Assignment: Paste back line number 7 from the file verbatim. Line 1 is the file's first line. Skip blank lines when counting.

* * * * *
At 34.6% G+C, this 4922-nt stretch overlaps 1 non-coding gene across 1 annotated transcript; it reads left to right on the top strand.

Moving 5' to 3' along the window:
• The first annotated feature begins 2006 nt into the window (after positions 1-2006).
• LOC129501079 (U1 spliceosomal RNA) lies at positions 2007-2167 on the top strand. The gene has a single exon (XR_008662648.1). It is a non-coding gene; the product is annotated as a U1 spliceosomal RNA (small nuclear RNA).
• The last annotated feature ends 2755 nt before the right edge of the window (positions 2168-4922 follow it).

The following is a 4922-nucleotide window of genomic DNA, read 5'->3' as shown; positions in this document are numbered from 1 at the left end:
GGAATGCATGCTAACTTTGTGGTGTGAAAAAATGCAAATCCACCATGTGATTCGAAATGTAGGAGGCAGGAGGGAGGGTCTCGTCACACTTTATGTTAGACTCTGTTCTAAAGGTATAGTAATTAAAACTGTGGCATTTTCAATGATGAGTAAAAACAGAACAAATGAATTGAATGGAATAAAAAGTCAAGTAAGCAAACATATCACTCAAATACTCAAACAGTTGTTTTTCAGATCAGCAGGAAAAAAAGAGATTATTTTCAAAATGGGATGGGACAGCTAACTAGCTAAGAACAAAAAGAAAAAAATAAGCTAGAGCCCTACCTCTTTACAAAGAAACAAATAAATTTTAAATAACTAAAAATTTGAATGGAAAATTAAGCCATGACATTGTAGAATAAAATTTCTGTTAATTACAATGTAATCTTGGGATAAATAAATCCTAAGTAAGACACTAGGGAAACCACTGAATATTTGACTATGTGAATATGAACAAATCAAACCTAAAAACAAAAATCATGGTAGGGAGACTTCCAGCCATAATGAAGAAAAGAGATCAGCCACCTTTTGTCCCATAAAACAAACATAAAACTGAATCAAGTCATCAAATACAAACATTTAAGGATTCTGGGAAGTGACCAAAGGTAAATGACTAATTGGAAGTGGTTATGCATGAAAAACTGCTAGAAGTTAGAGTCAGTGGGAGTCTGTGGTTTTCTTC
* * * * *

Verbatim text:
GGAATGCATGCTAACTTTGTGGTGTGAAAAAATGCAAATCCACCATGTGATTCGAAATGTAGGAGGCAGGAGGGAGGGTCTCGTCACACTTTATGTTAGACTCTGTTCTAAAGGTATAGTAATTAAAACTGTGGCATTTTCAATGATGAGTAAAAACAGAACAAATGAATTGAATGGAATAAAAAGTCAAGTAAGCAAACATATCACTCAAATACTCAAACAGTTGTTTTTCAGATCAGCAGGAAAAAAAGAGATTATTTTCAAAATGGGATGGGACAGCTAACTAGCTAAGAACAAAAAGAAAAAAATAAGCTAGAGCCCTACCTCTTTACAAAGAAACAAATAAATTTTAAATAACTAAAAATTTGAATGGAAAATTAAGCCATGACATTGTAGAATAAAATTTCTGTTAATTACAATGTAATCTTGGGATAAATAAATCCTAAGTAAGACACTAGGGAAACCACTGAATATTTGACTATGTGAATATGAACAAATCAAACCTAAAAACAAAAATCATGGTAGGGAGACTTCCAGCCATAATGAAGAAAAGAGATCAGCCACCTTTTGTCCCATAAAACAAACATAAAACTGAATCAAGTCATCAAATACAAACATTTAAGGATTCTGGGAAGTGACCAAAGGTAAATGACTAATTGGAAGTGGTTATGCATGAAAAACTGCTAGAAGTTAGAGTCAGTGGGAGTCTGTGGTTTTCTTC